New Jersey’s ABLE law (the acronym is short for “Achieving a Better Life Experience”) went into effect a few months ago, in October 2016.  Under the new law, New Jersey’s Department of Human Services and the Department of the Treasury are required to establish the ABLE Program pursuant to federal law. Persons who became disabled before attaining age 26 and meet the disability requirements for Social Security disability benefits may establish an ABLE account. An ABLE account holding up to $100,000 will not be counted when determining the beneficiary’s eligibility for public benefit programs based upon financial need, or in determining the amount of any benefit provided under those programs. Public benefit providers consider an ABLE account to be countable to the extent that the ABLE account balance exceeds $100,000.

ABLE Funds impact needs-based public assistance in a variety of ways. The ABLE Act explicitly addresses how funds in an ABLE account impact Supplemental Security Income (SSI) and Medicaid eligibility:

SSI Eligibility: Funds in an ABLE account are not countable resources for the purposes of determining eligibility for SSI. Once an ABLE account reaches $100,000, the designated beneficiary’s Supplemental Security Income (SSI) benefits are suspended. They are not terminated. When the account drops below $100,000, SSI benefits resume.

Medicaid: Where an individual is entitled to receive SSI, but the SSI benefit is suspended because his or her ABLE account has exceeded $100,000, there will be “no impact on Medicaid eligibility.” Medicaid eligibility (including waiver eligibility) and benefit receipt continue uninterrupted.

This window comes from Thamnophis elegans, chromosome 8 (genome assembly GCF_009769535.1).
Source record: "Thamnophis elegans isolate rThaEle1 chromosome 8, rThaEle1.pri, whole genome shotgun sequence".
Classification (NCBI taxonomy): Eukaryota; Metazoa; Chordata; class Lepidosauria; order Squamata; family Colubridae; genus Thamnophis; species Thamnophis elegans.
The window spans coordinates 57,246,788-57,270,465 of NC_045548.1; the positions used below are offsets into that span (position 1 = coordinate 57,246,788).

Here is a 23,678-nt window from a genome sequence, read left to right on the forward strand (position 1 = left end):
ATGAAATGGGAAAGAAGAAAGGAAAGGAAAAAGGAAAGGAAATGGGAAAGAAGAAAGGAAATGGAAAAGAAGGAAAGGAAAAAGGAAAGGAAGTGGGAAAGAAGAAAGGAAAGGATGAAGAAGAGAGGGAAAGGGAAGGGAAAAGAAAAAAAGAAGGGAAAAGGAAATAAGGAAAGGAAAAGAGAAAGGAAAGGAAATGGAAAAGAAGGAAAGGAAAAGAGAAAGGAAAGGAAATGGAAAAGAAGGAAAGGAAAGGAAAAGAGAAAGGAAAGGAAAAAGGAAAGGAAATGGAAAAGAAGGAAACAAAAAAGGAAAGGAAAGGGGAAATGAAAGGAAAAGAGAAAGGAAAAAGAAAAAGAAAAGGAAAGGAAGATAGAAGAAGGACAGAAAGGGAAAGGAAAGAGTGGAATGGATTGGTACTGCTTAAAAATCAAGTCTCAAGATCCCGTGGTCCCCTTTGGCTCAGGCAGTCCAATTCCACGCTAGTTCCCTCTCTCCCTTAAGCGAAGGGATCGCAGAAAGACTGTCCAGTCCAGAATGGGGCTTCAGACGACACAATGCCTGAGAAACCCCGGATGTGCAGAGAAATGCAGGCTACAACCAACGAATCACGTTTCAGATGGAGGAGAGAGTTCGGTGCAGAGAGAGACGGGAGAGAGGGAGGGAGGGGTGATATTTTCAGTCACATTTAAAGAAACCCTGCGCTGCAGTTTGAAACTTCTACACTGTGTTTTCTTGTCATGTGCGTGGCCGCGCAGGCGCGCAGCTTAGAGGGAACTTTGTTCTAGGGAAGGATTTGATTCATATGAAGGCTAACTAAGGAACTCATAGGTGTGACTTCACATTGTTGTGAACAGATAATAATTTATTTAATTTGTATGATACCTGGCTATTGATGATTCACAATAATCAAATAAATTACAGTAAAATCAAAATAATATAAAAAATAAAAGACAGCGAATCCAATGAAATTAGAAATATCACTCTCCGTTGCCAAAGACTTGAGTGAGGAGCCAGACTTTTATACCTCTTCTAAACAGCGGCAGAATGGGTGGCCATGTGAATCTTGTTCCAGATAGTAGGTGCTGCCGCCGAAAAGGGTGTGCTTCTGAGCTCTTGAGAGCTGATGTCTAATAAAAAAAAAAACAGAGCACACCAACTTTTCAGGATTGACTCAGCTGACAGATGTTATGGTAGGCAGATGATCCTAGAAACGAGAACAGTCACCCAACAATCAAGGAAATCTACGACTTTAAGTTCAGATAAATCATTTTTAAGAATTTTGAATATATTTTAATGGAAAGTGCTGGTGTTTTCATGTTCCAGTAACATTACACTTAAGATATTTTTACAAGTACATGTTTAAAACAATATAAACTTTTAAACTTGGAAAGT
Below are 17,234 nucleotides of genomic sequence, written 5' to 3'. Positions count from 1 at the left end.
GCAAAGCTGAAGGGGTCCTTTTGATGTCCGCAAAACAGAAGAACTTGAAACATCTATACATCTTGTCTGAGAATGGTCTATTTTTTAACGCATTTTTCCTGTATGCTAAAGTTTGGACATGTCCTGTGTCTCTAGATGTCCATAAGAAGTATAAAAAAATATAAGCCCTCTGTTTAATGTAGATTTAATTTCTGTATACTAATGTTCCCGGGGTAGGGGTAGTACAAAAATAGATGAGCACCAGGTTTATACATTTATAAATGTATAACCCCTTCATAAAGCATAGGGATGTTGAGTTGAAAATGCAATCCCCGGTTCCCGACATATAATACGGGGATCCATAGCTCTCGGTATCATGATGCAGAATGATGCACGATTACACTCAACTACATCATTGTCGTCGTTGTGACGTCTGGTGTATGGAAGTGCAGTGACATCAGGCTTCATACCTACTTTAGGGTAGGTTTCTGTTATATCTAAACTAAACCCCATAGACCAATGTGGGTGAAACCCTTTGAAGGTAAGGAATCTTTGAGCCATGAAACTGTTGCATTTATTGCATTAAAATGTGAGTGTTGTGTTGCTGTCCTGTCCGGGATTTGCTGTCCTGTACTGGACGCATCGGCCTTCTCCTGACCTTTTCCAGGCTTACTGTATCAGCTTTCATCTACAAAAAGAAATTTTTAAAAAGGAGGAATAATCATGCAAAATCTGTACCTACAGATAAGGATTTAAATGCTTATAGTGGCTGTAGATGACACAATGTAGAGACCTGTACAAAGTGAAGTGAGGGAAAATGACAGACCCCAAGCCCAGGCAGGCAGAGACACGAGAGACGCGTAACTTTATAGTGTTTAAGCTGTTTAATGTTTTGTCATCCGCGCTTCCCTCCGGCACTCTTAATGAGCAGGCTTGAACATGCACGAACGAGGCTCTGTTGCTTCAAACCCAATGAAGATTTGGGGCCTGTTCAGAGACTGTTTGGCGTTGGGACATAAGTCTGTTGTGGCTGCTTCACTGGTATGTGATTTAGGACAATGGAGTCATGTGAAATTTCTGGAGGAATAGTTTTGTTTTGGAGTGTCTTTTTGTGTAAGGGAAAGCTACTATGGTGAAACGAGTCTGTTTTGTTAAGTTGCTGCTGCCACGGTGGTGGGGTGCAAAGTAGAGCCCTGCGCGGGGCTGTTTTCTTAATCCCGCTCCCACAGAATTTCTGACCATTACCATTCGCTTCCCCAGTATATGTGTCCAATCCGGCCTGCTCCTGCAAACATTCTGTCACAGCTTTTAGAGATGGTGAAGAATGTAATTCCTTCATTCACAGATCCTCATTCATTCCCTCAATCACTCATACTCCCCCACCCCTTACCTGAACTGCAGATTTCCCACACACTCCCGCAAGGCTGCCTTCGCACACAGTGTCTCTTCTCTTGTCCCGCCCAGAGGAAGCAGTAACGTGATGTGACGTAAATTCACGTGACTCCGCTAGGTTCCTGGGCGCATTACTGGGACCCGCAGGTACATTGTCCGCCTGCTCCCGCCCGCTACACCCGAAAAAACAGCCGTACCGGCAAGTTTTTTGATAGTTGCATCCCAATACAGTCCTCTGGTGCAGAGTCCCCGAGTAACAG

SNAP (Supplemental Nutrition Assistance Program) benefits: On January 6, 2017, the U.S. Department of Agriculture revised the eligibility rules for SNAP. revised rule states that funds in an ABLE account shall be excluded in determining the resources of a SNAP household. Thus, Funds in ABLE accounts are now explicitly excluded for resource counting.

Section 8 Rental Assistance: At this point, The U.S. Department of Housing and Urban Development (HUD) has issued no guidance on the impact ABLE funds have on Section 8 rental assistance.

States That Offer ABLE Accounts: As of March 1, 2017, there are 18 states that have opened ABLE programs. The first was the Ohio program which opened in June 2016 and was shortly followed by Tennessee, Nebraska, and Florida. By late 2016, Michigan, Oregon, Kentucky, Virginia, Arkansas and Rhode Island had opened programs. In early 2017 Nebraska, North Carolina, Kansas, Illinois, Iowa, Montana, Vermont and Alabama opened programs. Most of these states permit residents of other states to establish ABLE accounts.  However, three states do not permit out-of-state residents to participate in their ABLE program: Kentucky, Florida and Vermont.

Other blog posts discussing ABLE accounts can be found here: New Jersey’s Achieving a Better Life Experience (ABLE) Act is Now Law; and, SSA Publishes Regulations for ABLE Accounts Owned by SSI Recipients

(This blog post is adapted from information contained in materials distributed at the recent Annual Conference held by the Academy of Special Needs Planners (ASNP). Mr. Vanarelli is a founding member of ASNP.)

For additional information concerning Medicaid and public benefits planning, visit: http://vanarellilaw.com/medicaid-public-benefits-planning/

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